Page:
Operating a Safe and Efficient Construction Site: 4 Tips for Success

Listed among Forbes' Top 10 Most Dangerous Jobs, construction workers face a variety of dangers while working on-site, resulting in an average of 210 fatalities per 100,000 full-time construction workers in the U.S. every year.

Sadly, most of these fatalities, and thousands of injuries every year, are completely preventable. A workforce of safety-conscious construction workers, a comprehensive safety policy, and a good dose of common sense can make all the difference between a rewarding, productive day on the job and s tragedy. Build a healthy, safe, efficient job site in no time—here are a few tips to get your started.

1. Begin with your employees

Your employees are the ones who will be putting their lives on the line for you in order to complete a project, and they're most vulnerable to injury. Ask questions about safety while interviewing every potential new hire. Be selective when hiring; sometimes, an employee with superior critical thinking and awareness skills trumps those with more experience. Take that into account when making your decision, and incorporate mandatory safety training into every new employee orientation.

2. Be aware of the most common problem areas for your construction site

OSHA reports that some of the top culprits for workplace injuries include the following:

  • falls
  • scaffold collapse
  • failure to use the appropriate personal protective equipment (PPE)
  • electric shock and arc blast/arc flash
  • trench collapse
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Of course, dangerous areas vary depending on the type of construction site you operate, but pinpoint potential problem areas and focus on those safety issues first. Do you do a lot of welding on your job site? Ensure that the manager of each job site provides the necessary PPE and safety information so employees can practice the safest procedures possible. This may mean enforcing hardhat use, providing more welding aprons and higher-tech hoods, and beyond. Another safety issue is a messy construction site. Leep debris and trash cleaned up to prevent any injury. You can rent rollaway dumpsters from companies like Next Day Dumpsters, which have facilities all over the country, including the Denver Area. They will take care of you trash disposal and keep your site clear and safe. Customize your safety plan to fit your needs and the environment of each job site.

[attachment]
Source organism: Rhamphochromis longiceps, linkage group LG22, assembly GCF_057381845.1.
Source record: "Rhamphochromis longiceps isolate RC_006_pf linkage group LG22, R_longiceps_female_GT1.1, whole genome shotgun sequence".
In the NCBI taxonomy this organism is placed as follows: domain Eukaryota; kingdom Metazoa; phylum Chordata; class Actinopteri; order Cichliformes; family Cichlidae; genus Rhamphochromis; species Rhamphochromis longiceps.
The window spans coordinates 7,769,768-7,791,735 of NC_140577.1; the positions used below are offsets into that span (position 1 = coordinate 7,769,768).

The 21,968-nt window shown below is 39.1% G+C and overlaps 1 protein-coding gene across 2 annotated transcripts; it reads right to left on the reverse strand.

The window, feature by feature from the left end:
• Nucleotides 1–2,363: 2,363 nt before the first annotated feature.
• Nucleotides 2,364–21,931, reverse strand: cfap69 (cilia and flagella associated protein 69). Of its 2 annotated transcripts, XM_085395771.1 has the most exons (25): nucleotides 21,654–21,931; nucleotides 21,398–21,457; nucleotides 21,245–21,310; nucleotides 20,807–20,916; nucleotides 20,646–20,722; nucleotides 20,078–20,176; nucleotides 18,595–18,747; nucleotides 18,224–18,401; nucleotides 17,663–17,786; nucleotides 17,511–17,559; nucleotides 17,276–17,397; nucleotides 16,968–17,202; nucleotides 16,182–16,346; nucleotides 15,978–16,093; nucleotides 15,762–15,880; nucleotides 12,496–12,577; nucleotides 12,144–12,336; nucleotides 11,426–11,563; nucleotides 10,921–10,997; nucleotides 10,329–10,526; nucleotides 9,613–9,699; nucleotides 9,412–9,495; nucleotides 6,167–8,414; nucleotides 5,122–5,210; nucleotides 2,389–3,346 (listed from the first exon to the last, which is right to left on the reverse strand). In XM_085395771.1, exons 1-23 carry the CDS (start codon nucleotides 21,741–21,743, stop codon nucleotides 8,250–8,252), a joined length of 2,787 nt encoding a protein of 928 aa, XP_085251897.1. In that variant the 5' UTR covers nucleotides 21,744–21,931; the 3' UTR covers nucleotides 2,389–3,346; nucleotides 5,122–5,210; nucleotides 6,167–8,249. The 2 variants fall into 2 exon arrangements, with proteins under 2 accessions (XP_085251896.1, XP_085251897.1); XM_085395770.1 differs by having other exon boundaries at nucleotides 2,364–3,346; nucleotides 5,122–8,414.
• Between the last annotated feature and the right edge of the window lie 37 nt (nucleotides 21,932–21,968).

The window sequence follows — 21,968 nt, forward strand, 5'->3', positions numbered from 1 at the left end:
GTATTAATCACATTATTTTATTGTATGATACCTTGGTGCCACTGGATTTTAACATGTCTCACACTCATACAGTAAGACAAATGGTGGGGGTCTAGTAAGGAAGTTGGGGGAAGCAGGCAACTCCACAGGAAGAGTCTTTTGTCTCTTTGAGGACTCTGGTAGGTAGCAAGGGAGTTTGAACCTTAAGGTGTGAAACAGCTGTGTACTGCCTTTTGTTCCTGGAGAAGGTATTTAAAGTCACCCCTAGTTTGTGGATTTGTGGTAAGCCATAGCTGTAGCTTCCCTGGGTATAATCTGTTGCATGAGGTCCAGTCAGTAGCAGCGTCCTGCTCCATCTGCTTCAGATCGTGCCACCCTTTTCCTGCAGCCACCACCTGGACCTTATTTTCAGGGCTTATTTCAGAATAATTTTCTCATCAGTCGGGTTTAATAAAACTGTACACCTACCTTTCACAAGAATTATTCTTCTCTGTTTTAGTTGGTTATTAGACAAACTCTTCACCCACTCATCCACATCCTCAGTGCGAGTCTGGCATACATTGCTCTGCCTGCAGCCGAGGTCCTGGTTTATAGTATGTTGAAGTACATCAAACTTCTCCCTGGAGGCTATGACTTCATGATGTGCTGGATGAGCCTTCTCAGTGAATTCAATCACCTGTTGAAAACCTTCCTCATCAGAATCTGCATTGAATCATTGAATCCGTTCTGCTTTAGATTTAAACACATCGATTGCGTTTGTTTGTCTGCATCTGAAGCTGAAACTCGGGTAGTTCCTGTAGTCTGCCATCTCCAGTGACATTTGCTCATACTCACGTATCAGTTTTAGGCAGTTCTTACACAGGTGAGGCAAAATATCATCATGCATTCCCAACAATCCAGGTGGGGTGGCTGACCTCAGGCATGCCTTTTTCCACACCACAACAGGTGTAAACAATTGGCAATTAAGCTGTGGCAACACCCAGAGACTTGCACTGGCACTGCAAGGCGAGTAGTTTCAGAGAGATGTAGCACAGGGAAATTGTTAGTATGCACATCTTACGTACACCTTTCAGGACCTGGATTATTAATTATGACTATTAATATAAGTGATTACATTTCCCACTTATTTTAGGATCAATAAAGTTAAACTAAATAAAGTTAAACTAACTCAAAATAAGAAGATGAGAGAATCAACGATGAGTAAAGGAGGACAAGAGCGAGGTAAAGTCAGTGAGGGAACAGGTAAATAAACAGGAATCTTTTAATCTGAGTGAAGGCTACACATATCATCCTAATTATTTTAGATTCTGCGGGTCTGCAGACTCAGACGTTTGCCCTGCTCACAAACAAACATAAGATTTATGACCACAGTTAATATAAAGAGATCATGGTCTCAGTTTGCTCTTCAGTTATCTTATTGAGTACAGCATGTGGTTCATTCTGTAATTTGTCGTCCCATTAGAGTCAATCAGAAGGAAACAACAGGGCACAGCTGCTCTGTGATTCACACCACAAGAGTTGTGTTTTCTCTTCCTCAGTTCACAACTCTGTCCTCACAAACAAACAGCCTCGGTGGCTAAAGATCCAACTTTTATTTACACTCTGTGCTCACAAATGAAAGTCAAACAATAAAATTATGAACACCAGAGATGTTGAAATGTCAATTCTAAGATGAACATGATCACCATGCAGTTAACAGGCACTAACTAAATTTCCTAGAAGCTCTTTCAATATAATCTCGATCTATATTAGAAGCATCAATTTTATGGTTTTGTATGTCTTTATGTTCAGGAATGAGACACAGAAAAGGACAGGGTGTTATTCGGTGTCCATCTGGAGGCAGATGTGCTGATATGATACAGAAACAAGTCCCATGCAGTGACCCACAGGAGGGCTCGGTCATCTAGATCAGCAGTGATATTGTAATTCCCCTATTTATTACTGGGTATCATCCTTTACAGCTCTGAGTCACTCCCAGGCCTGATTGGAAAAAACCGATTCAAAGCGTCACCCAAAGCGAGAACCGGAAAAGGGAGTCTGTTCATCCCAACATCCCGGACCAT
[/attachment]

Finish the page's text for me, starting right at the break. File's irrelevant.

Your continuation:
3. Make sure employees are educated about each piece of equipment they operate

Anytime you're working with an unfamiliar piece of equipment, a few differences in emergency shutoff procedures and other safety issues can make all the difference. Ensure your employees are well versed in the safety precautions of each piece of equipment used on the job.

If you're using a scissor lift, for example, include safety training as part of prepping for the job. All companies must offer safety training for construction workers and managers alike, which raises awareness of potential equipment-specific problems.

4. Use common sense

Often, the best safety advice means working smart rather than pushing the limits. OSHA Europe recommends the following steps to keep workers safe:

  • Plan work to minimize the number of workers who could be harmed. For example, if working in a high-noise environment, schedule the noisiest work during a time when the fewest workers will be exposed to the noise.
  • Make sure all workers are trained in the safe and efficient use of the equipment at hand. That means encouraging an environment where employees feel comfortable asking questions.
  • Put a safety and education policy into effect before work even starts.

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